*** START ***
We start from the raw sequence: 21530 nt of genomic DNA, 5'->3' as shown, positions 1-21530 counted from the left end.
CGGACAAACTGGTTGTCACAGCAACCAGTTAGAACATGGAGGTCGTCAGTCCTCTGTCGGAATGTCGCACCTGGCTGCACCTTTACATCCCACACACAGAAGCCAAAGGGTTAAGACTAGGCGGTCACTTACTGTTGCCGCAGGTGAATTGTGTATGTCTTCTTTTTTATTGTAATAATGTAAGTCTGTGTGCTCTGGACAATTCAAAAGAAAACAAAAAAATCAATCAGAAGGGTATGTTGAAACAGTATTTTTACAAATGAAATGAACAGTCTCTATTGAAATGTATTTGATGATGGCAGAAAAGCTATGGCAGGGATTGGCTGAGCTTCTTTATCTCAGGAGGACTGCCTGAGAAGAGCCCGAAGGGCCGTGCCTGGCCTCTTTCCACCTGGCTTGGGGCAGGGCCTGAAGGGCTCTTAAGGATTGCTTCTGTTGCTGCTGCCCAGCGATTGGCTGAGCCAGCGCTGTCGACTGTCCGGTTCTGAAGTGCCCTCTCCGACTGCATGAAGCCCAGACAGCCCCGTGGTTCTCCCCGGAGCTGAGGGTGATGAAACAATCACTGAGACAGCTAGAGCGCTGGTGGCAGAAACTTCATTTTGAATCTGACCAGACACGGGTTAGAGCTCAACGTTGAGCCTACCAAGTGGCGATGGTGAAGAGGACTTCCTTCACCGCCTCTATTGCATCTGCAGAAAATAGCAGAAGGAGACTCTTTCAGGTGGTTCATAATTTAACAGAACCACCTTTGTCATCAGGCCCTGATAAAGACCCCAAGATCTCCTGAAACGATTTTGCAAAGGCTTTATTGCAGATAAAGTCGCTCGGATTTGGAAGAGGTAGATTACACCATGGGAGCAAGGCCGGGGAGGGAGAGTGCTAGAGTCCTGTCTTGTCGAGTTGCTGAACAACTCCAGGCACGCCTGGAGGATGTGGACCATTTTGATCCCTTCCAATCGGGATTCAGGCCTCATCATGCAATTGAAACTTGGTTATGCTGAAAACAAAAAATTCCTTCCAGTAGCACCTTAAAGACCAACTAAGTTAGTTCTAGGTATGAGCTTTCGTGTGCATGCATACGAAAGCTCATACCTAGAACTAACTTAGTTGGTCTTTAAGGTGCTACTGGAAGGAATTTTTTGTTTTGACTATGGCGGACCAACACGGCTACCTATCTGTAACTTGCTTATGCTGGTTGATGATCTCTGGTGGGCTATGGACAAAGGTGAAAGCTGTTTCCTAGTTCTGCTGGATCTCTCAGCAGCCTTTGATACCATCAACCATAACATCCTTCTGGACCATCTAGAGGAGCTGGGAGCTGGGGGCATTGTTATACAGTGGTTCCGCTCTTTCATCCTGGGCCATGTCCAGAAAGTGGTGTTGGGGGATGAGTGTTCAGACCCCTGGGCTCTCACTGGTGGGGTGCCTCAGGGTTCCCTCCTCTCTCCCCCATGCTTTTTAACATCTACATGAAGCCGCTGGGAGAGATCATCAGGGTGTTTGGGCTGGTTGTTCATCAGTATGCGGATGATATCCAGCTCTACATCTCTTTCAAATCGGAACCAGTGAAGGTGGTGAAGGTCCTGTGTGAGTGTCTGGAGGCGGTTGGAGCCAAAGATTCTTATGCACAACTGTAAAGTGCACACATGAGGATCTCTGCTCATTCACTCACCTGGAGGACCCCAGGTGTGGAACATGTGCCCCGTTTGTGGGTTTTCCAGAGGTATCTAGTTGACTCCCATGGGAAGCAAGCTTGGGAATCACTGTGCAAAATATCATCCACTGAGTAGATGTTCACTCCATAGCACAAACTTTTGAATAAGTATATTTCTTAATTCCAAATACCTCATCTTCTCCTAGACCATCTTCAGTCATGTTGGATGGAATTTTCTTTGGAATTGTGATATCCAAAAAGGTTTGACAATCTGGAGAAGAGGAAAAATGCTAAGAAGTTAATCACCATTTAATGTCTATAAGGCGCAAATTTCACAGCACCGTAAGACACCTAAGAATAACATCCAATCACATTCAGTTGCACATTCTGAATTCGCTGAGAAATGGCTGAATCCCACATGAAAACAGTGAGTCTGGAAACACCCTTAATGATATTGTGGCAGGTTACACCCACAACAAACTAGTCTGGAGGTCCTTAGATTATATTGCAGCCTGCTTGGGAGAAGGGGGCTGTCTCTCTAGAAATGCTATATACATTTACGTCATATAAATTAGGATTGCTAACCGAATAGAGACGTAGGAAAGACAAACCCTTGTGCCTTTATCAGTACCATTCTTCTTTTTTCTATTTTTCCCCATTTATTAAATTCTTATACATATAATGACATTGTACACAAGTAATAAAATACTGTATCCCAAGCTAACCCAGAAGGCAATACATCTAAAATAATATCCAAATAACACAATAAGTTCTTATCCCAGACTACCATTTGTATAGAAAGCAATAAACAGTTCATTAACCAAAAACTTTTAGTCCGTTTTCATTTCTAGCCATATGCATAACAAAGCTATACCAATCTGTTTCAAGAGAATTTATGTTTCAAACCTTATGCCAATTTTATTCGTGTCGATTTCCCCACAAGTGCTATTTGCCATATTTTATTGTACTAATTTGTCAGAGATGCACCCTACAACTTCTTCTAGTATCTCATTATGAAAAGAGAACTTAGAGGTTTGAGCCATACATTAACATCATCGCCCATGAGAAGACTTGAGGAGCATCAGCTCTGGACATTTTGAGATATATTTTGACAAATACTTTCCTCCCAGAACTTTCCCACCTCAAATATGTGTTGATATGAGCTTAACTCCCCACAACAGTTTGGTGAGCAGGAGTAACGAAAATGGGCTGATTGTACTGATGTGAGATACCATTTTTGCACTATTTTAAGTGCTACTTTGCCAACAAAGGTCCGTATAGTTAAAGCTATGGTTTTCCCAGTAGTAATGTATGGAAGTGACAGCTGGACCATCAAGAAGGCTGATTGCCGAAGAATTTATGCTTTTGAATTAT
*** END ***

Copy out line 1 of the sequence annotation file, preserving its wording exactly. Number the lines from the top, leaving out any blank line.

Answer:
We start from the raw sequence: 21530 nt of genomic DNA, 5'->3' as shown, positions 1-21530 counted from the left end.